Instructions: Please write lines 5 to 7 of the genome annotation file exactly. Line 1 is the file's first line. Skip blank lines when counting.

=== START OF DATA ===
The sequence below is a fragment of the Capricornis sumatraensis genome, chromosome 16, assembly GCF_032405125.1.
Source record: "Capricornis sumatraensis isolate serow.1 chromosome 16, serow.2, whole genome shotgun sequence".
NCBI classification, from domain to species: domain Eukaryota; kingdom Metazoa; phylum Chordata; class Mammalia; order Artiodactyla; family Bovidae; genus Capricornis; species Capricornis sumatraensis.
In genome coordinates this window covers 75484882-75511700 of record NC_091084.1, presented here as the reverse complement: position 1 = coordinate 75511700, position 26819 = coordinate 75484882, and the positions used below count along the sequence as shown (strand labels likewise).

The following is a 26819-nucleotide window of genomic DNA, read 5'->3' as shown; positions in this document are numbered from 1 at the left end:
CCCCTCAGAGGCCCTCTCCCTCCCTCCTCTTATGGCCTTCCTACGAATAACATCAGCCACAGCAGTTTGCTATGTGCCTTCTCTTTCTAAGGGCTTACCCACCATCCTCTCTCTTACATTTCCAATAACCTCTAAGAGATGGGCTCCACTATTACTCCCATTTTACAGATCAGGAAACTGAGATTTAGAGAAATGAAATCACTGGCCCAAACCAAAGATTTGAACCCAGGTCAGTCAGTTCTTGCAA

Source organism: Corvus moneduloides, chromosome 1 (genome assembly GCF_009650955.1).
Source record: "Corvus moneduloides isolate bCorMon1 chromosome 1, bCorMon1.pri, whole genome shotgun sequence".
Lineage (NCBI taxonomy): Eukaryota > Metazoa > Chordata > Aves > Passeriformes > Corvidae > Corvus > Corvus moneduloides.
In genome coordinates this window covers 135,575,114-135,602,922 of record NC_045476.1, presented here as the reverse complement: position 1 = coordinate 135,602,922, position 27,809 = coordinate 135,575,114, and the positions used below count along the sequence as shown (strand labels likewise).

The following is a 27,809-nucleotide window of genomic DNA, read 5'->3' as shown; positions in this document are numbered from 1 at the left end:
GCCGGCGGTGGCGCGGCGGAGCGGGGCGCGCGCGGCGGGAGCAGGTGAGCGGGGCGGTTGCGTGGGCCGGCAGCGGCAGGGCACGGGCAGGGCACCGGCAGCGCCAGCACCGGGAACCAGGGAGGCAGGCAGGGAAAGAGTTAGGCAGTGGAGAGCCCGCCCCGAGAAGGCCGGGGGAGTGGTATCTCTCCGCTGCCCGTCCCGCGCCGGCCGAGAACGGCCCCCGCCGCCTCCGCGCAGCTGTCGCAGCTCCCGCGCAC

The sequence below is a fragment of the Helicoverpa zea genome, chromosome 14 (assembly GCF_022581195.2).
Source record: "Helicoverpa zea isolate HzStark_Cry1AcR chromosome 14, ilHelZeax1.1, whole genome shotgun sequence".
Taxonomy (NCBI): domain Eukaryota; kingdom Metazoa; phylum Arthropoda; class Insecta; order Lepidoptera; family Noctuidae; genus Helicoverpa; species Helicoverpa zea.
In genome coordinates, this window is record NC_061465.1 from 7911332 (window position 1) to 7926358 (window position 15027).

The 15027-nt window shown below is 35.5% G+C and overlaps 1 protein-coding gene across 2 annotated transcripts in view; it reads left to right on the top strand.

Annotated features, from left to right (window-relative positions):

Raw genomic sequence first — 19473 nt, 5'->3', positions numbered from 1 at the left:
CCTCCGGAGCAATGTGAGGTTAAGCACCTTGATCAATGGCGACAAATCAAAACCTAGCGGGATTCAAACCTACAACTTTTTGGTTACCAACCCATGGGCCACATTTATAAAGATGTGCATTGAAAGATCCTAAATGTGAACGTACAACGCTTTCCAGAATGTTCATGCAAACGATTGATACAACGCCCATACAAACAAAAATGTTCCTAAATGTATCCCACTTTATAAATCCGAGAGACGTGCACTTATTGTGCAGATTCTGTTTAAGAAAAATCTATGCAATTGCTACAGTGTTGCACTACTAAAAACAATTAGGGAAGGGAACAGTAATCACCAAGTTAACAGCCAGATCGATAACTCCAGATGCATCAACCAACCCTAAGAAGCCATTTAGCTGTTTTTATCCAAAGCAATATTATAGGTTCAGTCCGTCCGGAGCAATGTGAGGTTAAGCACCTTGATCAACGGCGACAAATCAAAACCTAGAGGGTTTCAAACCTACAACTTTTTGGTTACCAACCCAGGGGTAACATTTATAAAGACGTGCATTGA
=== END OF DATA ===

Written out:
The following is a 26819-nucleotide window of genomic DNA, read 5'->3' as shown; positions in this document are numbered from 1 at the left end:
CCCCTCAGAGGCCCTCTCCCTCCCTCCTCTTATGGCCTTCCTACGAATAACATCAGCCACAGCAGTTTGCTATGTGCCTTCTCTTTCTAAGGGCTTACCCACCATCCTCTCTCTTACATTTCCAATAACCTCTAAGAGATGGGCTCCACTATTACTCCCATTTTACAGATCAGGAAACTGAGATTTAGAGAAATGAAATCACTGGCCCAAACCAAAGATTTGAACCCAGGTCAGTCAGTTCTTGCAA

Source organism: Corvus moneduloides, chromosome 1 (genome assembly GCF_009650955.1).